We are currently developing our Long Term Plan (LTP) 2021-2031, which outlines our activities and priorities for the next ten years, and how we will pay for them.
We will be seeking your views and feedback on the proposed plan, including:
💬 climate change
💬 rating options
💬 revitalisation of our city centre
💬 funding for event facilities
REMAINING DATES AND LOCATIONS
👩👩👧👦 Tuesday, 9 March at 7:00pm - Ruakākā Recreation Centre
👩👩👧👦 Wednesday, 10 March at 6:30pm - Cafler Suite, Forum North*
👩👩👧👦 Thursday, 11 March at 6:30pm - Trinity Church Hall, Tikipunga
👩👩👧👦 Monday, 15 March at 6:30pm - Te Kura o Otangarei
👩👩👧👦 Tuesday, 16 March at 6:30pm - Ruatangata Public Hall
👩👩👧👦 Wednesday, 17 March at 6:30pm - Hikurangi Memorial Hall
👩👩👧👦 Thursday, 18 March at 6:00pm - Mangakahia Sports Complex
👩👩👧👦 Friday, 19 March at 7:00pm - Parua Bay Community Centre Hall
👩👩👧👦 Monday, 22 March at 6:30pm - Pataua Outdoor Education Centre
* The 10 March meeting at Forum North will be publicly live-streamed on Facebook:
The LTP is Council's key strategic planning document, and these public meetings are an opportunity to hear what's in it and why.
For the full consultation document and its appendixes, or to submit your feedback, visit www.wdc.govt.nz...
Kia ora neighbours. Rangers fear stoats at Shakespear Regional Park may have had a severe impact on the pest-free sanctuary’s tīeke population.
The park, on Auckland’s Whangaparāoa Peninsula, is a sanctuary that provides wildlife, such as little spotted kiwi, robins, whiteheads, and hihi (stitchbird), with a safe and pest-free habitat.
However, a stoat was detected in the sanctuary at the end of 2020. It later gave birth, and two of its kits – a male and a female – were caught in traps.
Then, in January, thermal camera imaging suggested there were still stoats in the sanctuary, including the mother.
On Thursday, the council’s senior ranger at the sanctuary, Matt Maitland, said three more stoats had been captured, including two males and a female. It's believed one more stoat remains at large.
The sanctuary’s tīeke (North Island saddleback) population has been “severely impacted” by the stoat outbreak, Maitland said.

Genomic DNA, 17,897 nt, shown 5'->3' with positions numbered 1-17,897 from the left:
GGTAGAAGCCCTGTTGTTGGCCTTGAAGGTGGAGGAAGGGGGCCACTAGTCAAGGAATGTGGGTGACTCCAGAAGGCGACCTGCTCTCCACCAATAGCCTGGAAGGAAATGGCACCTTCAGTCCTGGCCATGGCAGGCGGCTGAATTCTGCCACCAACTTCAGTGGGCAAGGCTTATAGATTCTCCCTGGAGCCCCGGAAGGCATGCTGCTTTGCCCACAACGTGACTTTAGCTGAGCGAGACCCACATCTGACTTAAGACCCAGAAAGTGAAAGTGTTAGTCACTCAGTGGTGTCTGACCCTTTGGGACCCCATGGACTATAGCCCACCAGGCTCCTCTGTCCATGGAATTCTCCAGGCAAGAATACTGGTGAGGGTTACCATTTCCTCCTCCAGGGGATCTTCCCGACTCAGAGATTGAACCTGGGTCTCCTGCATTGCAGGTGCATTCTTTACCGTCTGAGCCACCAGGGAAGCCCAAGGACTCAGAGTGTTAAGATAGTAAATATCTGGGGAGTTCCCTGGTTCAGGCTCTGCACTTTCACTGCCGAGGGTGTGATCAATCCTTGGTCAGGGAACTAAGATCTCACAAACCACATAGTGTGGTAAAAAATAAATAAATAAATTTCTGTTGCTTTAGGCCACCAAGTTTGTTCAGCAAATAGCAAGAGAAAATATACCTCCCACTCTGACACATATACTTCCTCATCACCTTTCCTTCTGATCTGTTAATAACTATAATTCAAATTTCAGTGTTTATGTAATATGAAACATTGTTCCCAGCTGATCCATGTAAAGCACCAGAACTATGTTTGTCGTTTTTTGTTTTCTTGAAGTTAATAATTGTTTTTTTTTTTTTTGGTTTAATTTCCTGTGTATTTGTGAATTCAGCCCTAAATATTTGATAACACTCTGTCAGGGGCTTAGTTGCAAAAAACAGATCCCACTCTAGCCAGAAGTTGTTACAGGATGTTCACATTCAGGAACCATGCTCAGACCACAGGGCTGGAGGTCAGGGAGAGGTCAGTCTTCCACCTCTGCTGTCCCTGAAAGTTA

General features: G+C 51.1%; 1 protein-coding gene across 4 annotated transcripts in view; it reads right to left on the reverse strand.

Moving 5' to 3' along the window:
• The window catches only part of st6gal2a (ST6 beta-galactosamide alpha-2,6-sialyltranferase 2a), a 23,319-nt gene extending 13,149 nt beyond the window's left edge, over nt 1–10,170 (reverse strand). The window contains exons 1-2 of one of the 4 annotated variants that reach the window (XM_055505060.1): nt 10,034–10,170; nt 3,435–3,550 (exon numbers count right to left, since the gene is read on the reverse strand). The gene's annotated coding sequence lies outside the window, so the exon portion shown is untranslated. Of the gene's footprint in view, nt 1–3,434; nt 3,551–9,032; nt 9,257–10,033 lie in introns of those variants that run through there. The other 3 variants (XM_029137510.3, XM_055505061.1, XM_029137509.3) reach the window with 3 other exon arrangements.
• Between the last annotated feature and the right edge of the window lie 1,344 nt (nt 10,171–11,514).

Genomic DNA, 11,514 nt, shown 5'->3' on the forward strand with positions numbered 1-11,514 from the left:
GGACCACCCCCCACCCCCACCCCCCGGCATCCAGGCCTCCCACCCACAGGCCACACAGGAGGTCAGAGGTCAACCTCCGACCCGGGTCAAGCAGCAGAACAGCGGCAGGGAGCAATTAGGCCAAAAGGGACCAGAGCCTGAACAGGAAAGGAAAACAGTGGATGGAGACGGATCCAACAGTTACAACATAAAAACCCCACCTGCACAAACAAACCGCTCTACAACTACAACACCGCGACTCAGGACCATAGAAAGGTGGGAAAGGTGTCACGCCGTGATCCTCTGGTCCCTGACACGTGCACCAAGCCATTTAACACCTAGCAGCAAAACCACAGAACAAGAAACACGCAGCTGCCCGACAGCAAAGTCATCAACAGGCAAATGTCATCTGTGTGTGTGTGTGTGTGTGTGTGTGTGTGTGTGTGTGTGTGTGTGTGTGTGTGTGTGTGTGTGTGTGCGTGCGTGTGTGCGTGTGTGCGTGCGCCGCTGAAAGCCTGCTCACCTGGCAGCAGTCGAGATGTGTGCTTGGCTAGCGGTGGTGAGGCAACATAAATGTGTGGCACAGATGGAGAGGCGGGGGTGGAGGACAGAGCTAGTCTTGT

“This is the most significant excursion to date.”
Click 'read more' for the full story.
We're very excited to announce Competenz as our new Neighbourly partner. Competenz is an Industry Training Organisation and helps people develop their skills on the job.
We truly believe in the work they do to help people gain apprenticeships, build their skills and work alongside New Zealand businesses.
Please join us in welcoming Competenz and stay tuned for job listings and other exciting content!
Auckland Council and Mayor Phil Goff pay tribute to woman who gifted Ātiu Creek Regional Park to New Zealanders
Jackie Chatelanat, who with her late husband Pierre gifted 843 hectares of their land at the Kaipara Harbour to the council in 2005, has died.
The Chatelanat's gave their farm to the then-Auckland Regional Council in 2005, so that all New Zealanders could enjoy access to the Kaipara.
The couple had always dreamed of improving the land and building a sheep and cattle station, before giving it back.
Auckland Council general manager of parks, sports and recreation said Ātiu Creek had a special place in the regional parks network, rivaled in size only by the Waitākere and Hūnua regional parks.
“Pierre and Jackie were incredibly private people who only wanted to see their property turned into a public park. They refused publicity or widespread recognition but were delighted to see their property go from working farm to a countryside park humming with visitors."
Since it opened in 2008, the council has carried out pest management, native planting programmes, established a campground and built houses available for public bookings. The park has also hosted more than 1800 people at the Earthbeat Festival and been development for a wide range of recreational activities, including horse-riding.
"Today we pay tribute to Jackie who recently passed away but also to her late husband Pierre for this vision, for their contribution, for their service to our city," Auckland Mayor Phil Goff said.
"To come to this country with a determination that you were going to give this land to the country of your adoption is a very special thing to have done."
Click below for our 2018 story on Jackie and Pierre Chatelanat.